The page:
Tuesday, 1 November 2016

5 Self Care Tips

So whilst I am well aware that I definitely do not have my life entirely together, I am very proud of my ability to know how and when to look after myself. Self care seems to be one of the most talked about things at the moment but I know so many who genuinely struggle with it, especially those in full time education or highly demanding jobs. There just never seems like there is enough time in the day to get all your work done as well all the other essentials that you have to do like cook, clean, eat, do homework or assignments, exercise, do chores. The list could be endless.

When I was a student it took me so long to develop healthy habits that meant I could produce my best work, live healthily and happily, socialise and still have enough time to look after myself. At 19 I was diagnosed with depression and anxiety, and from that have stemmed other issues and there have been times where I was really struggling and still do. It took hitting what I felt was rock bottom to shock me into figuring out a better, healthier and happier way of living. I know that some of you may be struggling with other things, and some may also struggle with mental health issues while others may not but we all need to look after ourselves!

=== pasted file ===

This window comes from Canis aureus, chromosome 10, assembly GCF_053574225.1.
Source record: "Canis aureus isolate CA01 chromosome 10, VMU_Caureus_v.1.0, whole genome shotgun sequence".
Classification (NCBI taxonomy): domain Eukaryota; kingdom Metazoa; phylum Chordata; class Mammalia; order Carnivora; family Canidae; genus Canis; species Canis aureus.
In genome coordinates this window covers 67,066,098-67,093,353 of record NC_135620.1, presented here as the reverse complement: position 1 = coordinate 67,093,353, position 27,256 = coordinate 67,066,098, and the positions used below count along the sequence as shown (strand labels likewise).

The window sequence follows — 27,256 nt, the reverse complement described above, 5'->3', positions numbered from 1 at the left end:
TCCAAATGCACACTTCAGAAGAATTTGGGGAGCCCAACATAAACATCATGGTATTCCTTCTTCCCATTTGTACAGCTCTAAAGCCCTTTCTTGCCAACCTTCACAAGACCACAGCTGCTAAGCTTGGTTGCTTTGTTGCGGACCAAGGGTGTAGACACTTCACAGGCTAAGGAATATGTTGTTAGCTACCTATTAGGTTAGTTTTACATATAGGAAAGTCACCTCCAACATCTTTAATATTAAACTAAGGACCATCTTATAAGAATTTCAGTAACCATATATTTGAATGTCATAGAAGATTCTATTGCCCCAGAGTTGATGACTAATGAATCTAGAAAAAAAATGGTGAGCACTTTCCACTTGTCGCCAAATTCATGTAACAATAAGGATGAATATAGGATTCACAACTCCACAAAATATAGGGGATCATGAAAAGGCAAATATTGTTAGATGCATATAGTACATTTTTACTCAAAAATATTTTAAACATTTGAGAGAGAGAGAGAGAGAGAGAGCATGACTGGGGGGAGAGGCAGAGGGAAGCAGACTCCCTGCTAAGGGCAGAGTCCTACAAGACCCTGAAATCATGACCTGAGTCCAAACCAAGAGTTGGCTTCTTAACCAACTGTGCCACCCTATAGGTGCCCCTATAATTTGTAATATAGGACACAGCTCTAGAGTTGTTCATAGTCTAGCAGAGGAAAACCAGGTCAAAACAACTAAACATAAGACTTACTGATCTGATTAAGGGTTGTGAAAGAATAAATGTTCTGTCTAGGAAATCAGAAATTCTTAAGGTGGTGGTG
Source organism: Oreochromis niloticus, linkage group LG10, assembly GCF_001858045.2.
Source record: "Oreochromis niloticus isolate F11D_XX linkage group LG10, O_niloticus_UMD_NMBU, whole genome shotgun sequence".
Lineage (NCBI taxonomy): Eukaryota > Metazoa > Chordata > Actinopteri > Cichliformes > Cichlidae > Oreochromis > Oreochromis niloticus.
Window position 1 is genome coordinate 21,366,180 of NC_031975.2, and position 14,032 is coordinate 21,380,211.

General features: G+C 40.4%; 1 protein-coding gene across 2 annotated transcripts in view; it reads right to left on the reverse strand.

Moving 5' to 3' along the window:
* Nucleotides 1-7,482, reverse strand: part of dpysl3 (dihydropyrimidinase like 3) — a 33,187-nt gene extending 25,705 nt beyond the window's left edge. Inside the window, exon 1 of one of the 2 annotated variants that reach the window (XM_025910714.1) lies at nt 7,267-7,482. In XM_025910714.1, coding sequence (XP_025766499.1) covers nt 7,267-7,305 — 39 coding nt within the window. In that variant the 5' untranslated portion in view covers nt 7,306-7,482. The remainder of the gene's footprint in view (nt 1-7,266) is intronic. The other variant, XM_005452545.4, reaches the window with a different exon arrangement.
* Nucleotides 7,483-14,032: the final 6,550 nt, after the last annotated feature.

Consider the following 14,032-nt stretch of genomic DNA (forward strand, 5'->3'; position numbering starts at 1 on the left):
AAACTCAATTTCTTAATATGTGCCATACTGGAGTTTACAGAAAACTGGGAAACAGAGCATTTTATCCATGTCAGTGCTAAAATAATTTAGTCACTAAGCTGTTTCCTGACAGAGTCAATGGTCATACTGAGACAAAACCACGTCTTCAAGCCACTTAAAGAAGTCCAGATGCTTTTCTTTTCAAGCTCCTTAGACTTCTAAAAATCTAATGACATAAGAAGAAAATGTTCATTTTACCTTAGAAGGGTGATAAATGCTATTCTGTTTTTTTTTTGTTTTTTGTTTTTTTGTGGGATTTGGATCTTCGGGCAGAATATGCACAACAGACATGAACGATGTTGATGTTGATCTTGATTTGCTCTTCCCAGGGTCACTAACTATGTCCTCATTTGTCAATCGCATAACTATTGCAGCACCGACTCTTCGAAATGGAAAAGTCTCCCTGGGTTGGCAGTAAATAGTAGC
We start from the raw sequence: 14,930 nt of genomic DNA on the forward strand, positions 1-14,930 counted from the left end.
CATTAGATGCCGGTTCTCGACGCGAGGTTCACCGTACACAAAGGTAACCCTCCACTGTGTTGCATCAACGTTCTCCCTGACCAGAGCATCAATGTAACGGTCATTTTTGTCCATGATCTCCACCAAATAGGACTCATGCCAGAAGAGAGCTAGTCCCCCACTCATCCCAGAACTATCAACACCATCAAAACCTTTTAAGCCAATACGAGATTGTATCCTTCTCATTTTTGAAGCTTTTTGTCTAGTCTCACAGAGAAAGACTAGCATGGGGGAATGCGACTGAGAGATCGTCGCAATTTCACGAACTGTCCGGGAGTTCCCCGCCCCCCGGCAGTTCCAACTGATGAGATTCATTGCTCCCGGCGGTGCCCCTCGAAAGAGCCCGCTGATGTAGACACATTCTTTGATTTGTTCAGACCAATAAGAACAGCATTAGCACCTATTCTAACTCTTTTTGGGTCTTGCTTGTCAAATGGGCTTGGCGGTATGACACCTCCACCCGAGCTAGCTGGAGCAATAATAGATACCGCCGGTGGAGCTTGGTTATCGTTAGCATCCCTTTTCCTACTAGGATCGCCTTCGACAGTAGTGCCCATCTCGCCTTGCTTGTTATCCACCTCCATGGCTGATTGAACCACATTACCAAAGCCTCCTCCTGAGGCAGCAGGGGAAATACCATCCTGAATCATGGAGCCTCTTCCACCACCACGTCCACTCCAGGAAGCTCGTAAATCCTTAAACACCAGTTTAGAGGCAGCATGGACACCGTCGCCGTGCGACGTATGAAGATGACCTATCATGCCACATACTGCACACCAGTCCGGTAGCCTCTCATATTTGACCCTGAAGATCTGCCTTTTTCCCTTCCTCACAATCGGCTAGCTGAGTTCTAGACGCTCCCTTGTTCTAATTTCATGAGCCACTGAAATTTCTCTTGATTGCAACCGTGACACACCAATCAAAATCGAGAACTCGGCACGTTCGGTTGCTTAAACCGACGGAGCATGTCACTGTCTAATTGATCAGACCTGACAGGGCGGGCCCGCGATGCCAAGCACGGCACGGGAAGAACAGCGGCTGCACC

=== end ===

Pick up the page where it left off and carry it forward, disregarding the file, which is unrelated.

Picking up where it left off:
So here are my Top 5 Tips to self care

Defence is the Best Offence!

Yes I know that is not the way round that phrase usually is, but this is my first and possibly most important tip. You shouldn't wait until you are at your worst before you start to make time for you! If you make it part of your weekly routine then you will already have a time allocated to look after yourself should you have a bad week. Heck, I'd say so fay as to say that you should make daily plans for self care. Half an hour before bed should be a good place to start to let go of today's worries, prepare and relax ready for tomorrow and enjoy the now. I always like to read a book or a comic, cook, have a bath or do something creative like write, draw or even fill in a therapeutic colouring book.

Rest, Rest and Rest Some more.